- Key Words: Pronunciation, Technology-assisted language learning
- Learner English Level: Intermediate to Advanced
- Learner Maturity Level: Sr. High School and above
- Preparation Time: 2-3 weeks
- Activity Time: one or two class periods
In dubbing movies, students substitute their voices for those of the actors in an English movie excerpt shown with the sound turned off. I have used this for three years in an English phonetics class. It raises students' awareness of native speaker rhythm (including weak forms and liaison/sandhi), intonation, emotion, and speed when speaking.
Besides providing paralinguistic information such as gestures, facial expression, and mouth shape, movies rather than audio tapes provide a timing framework for speaking. Karaoke songs provide a timing framework for singing: singers try to match a song from clues provided by the music and words on a monitor. English karaoke songs are good for students when they are asked to pay attention to breaking their syllable-timed katakana English as they aim for a stress-timed English. In dubbing movies, students get clues from the action and script. This technique can be called "karaoke movies."
The dramatic and emotional content of a movie coupled with the need to match the actor's rate of speaking naturally focus the students' attention on rhythm and intonation. According to Wong (1987:21), these two should receive higher priority over individual sounds because native English speakers rely on them more to understand speech. Without intonation students cannot match the emotional content of the lines; without weak forms students will tend to take too long in speaking.
Movie dubbing parallels oral interpretation, "... the art of communicating to an audience a work of literary art in its intellectual, emotional, and aesthetic entirety" (Lee and Gura, 1992:3; also see Omi, 1984:3 for the Japanese translation). In both techniques, the context, the emotions, and dramatic structures of a text must be understood before it can be successfully read aloud. But unlike oral interpretation, the hard work of analysis has been done by the movie actors and director, so the students can use them as models.
Students in small groups choose their own movies, preferably one with a script (otherwise they will have to create their own transcripts). Recently many screenplays of popular movies are sold, providing a wide range of choices. Movie videos can be rented, purchased, or recorded from television.
Students then choose a short, 10 minute section that they would like to dub. The sound is then recorded onto audio tapes, one for each group member. Usually there is only one video player in the classroom; while it is in use, other groups must use the audio tapes. If there are not enough tape players to go around, I have found that using inexpensive "Y" adapters allow two or more students to plug their earphones into one portable tape player (which most students have).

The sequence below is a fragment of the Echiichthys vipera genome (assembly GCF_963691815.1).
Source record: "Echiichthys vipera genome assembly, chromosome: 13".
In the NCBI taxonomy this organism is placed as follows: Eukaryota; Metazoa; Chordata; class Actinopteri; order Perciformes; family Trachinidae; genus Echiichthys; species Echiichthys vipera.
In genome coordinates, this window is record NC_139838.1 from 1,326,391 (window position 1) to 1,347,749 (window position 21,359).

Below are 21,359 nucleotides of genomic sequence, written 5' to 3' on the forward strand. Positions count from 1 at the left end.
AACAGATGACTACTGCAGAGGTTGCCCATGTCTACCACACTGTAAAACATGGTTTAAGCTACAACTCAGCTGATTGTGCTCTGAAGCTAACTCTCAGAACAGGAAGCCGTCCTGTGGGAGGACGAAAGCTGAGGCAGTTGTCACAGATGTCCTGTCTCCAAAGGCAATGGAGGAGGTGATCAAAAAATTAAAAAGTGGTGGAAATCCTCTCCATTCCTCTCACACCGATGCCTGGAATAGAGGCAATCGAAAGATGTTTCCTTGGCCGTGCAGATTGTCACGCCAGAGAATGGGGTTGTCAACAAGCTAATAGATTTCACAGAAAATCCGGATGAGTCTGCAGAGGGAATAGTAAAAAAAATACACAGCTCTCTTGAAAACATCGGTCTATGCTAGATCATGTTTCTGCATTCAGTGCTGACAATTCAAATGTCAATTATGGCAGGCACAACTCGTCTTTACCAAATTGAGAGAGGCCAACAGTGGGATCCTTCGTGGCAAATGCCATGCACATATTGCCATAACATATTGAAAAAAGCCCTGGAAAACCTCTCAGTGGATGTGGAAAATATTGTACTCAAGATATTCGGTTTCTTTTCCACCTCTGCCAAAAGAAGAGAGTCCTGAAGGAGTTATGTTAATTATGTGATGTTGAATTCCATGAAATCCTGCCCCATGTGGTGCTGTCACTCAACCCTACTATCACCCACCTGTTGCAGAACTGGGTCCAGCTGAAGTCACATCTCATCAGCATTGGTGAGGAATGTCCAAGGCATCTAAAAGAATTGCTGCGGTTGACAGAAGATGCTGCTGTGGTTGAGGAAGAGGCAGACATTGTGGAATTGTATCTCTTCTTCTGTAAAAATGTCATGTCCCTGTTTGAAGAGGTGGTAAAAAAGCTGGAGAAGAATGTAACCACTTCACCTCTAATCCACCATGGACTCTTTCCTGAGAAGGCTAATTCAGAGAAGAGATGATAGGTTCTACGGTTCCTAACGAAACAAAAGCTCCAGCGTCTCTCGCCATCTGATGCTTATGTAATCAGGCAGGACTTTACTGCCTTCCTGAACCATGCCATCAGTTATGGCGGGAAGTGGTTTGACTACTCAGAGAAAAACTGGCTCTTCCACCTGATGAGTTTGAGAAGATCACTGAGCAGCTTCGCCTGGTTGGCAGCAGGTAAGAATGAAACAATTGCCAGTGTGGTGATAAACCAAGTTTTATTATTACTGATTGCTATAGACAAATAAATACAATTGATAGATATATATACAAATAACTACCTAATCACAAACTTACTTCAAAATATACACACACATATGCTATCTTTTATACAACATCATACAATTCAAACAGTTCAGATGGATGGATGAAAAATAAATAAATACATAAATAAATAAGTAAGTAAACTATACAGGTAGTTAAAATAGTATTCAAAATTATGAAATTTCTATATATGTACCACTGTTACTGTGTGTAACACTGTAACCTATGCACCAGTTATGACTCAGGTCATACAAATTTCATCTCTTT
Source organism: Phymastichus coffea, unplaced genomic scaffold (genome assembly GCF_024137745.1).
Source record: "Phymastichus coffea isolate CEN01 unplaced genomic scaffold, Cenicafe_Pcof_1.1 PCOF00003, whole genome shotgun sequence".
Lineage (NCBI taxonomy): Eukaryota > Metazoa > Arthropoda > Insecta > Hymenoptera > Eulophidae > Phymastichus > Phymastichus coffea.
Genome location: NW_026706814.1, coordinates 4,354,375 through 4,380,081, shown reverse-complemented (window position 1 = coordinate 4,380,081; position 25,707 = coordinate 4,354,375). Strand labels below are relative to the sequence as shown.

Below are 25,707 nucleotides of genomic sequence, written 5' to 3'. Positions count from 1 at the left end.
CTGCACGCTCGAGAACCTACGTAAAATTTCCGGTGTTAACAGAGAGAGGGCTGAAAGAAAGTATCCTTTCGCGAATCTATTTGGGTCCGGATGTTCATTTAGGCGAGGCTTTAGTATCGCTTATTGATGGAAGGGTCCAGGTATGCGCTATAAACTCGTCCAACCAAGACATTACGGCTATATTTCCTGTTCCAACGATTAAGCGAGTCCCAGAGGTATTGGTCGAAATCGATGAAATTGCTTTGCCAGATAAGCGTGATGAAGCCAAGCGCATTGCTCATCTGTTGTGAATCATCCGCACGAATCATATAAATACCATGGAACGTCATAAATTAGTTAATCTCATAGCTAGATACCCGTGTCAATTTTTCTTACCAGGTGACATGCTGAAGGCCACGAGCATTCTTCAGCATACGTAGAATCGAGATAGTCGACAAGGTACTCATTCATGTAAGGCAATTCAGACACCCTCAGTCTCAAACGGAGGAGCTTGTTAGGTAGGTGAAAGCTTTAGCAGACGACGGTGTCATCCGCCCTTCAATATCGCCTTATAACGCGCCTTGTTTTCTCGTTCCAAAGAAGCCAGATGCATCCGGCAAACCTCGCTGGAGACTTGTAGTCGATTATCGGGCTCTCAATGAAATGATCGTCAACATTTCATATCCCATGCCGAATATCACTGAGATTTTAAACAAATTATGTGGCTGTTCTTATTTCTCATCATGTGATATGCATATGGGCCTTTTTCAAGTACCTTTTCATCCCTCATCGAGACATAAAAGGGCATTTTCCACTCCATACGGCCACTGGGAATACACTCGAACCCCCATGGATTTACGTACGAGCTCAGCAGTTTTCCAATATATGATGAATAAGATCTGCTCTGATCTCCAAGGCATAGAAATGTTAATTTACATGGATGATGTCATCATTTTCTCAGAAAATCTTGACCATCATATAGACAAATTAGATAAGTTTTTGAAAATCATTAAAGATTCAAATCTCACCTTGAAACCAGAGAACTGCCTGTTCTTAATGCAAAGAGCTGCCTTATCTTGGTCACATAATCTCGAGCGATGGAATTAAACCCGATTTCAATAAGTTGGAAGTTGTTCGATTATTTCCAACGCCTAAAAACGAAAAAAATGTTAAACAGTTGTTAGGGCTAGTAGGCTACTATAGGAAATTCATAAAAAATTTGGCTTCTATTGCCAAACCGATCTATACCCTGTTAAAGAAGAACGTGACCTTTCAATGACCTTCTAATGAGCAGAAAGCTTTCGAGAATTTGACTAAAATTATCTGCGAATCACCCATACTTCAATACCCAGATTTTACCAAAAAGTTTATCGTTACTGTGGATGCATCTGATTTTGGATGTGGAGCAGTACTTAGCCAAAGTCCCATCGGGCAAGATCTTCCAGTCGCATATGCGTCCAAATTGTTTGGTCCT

Students decide which parts they will speak, trying to give each member equal time. When practicing, I have students use the technique of shadowing, to "repeat as quickly as possible after hearing what has been said" (Cooper, et al., 1991:21-22).
Students practice both in and out of class for two or more weeks before the final presentation. During the course of practicing, many pronunciation questions will arise, thus becoming an inductive lesson on phonetics. Advanced students can begin to mimic gestures and facial expressions as well (Lonergan, 1984:41-45, and Cooper, et al., 1991:21-22). Just as in process writing, the teacher can intervene in students' efforts towards achieving a final product. In particular, the teacher can direct students' attention towards the difficult aspects of pronunciation, such as liaison, weak forms, and intonation. Finally, students present their dubbing live in front of the class (the movie excerpt is shown with the sound off).
Because students were allowed to choose their own movies, coupled with the novelty and public presentation, they were well motivated. Students gained a practical knowledge of phonetics concepts, and they experienced how it feels to approach native speaker-like fluency. It is also a technique useful for independent study.
- Cooper, R., M. Lavery, and M. Rinvolucri (1991). Video. Oxford: Oxford University Press.
Lee, C. I., and T. Gura (1992). Oral Interpretation,. Boston: Houghton Mifflin Company.
- Lonergan, J. (1984). Video in Language Teaching. Cambridge: Cambridge University Press.
Omi, M. (1984). Oraru Intapuriteishon Nyumon (Introduction to Oral Interpretation). Tokyo: Taishukan Shoten.
- Wong, R. (1987). Teaching Pronunciation: Focus on English Rhythm and Intonation. Englewood Cliffs, New Jersey: Prentice-Hall, Inc.